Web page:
Love: new, old, found, lost, sad, funny, ironic, hopeless, hopeful.

In all its forms, this emotion has been explored in story and song probably as long as there have been humans around to experience and express it.

A small and talented group of singers did justice to the variety of ways love is expressed in song at the first of a series of Candlelight Cabaret productions staged Friday and Saturday in an intimate setting in downtown Seneca Falls.

Director Deb Bly, musical director and accompanist Annie Bachman, and a bunch of experienced songsters presented a wide range of songs dealing with love. “Love Stories” was a production in two acts performed in a 40-seat bistro occupying a storefront on Fall Street.

There were a few familiar standards such as “Bewitched” from the Broadway hit “Pal Joey” and the Rodgers & Hart classic “My Romance.” But most of the songs were from more recent and lesser-known shows, including the Tony Award-winning “Dear Evan Hansen” and others that may not ring any bells with listeners.

But they deserve to be heard, and if the piano accompaniment were toned down a bit more, they would be heard clearly. There wasn’t a weak voice in the bunch, and all of the performers knew how to enunciate and connect with their audience.

Some of the songs have lyrics that are laugh-out-loud funny — three selections from “(Sorta) Love Songs” (sic) were particularly good — and the performers played it to the hilt. Good acting, good singing: a winning combination.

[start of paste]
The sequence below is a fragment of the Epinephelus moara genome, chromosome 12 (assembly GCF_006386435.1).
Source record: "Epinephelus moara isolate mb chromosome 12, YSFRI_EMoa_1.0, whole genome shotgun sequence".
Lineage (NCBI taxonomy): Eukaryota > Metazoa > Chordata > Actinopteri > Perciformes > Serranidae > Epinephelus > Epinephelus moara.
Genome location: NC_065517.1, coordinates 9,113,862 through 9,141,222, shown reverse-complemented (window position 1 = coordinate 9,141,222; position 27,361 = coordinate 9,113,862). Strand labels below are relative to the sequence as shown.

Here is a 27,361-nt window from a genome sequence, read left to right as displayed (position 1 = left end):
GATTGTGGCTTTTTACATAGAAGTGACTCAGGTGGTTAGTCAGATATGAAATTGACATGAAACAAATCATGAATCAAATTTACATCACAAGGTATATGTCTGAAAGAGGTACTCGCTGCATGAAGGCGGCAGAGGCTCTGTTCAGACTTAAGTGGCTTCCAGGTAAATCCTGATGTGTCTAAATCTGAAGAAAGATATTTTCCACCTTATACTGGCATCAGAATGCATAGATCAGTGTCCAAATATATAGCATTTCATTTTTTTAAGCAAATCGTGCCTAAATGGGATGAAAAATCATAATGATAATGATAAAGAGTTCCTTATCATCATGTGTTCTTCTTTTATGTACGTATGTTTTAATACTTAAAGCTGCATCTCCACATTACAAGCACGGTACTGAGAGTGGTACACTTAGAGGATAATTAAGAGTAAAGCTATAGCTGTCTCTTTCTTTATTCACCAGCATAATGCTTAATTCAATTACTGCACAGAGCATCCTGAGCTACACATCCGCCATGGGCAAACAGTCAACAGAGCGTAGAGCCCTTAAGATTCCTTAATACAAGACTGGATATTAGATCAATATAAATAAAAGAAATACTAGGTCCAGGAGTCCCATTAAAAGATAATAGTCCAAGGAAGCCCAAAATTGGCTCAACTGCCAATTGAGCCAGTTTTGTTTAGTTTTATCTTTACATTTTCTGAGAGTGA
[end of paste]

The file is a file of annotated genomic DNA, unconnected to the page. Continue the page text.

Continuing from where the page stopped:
This was kind of a family affair. Singer Wendy Varrichio-Fletcher and her son, Damon Fletcher, showed that musical ability can be genetic. And singer Madison Yearly is the granddaughter of director Bly.

Damon and Madison, both heading into their senior year at Mynderse Academy, were outstanding. They and Zachary Cornett, a recent college graduate, had strong, clear voices and great acting skills that they put to good use. Damon, by the way, plays varsity football at Mynderse, plays in the school band and jazz band and sings in several choral groups. Who says you can’t have it all?

Also outstanding every time he took the stage was veteran performer Chris Boulter, who has great presence, a solid and expressive voice, and a real gift for comedy and drama.

Others in the cast were Samantha Hockey and Stuart Sewell, who had fun with a very funny song, “Party Hat” that involved some delightful silliness toward the end of the show. An ensemble performance of “What I Did For Love” from “A Chorus Line” closed out the evening.

It was a good show, start to finish; and if this was any indication of things to come, the Seneca Community Players’ Candlelight Cabaret series should be a real winner.

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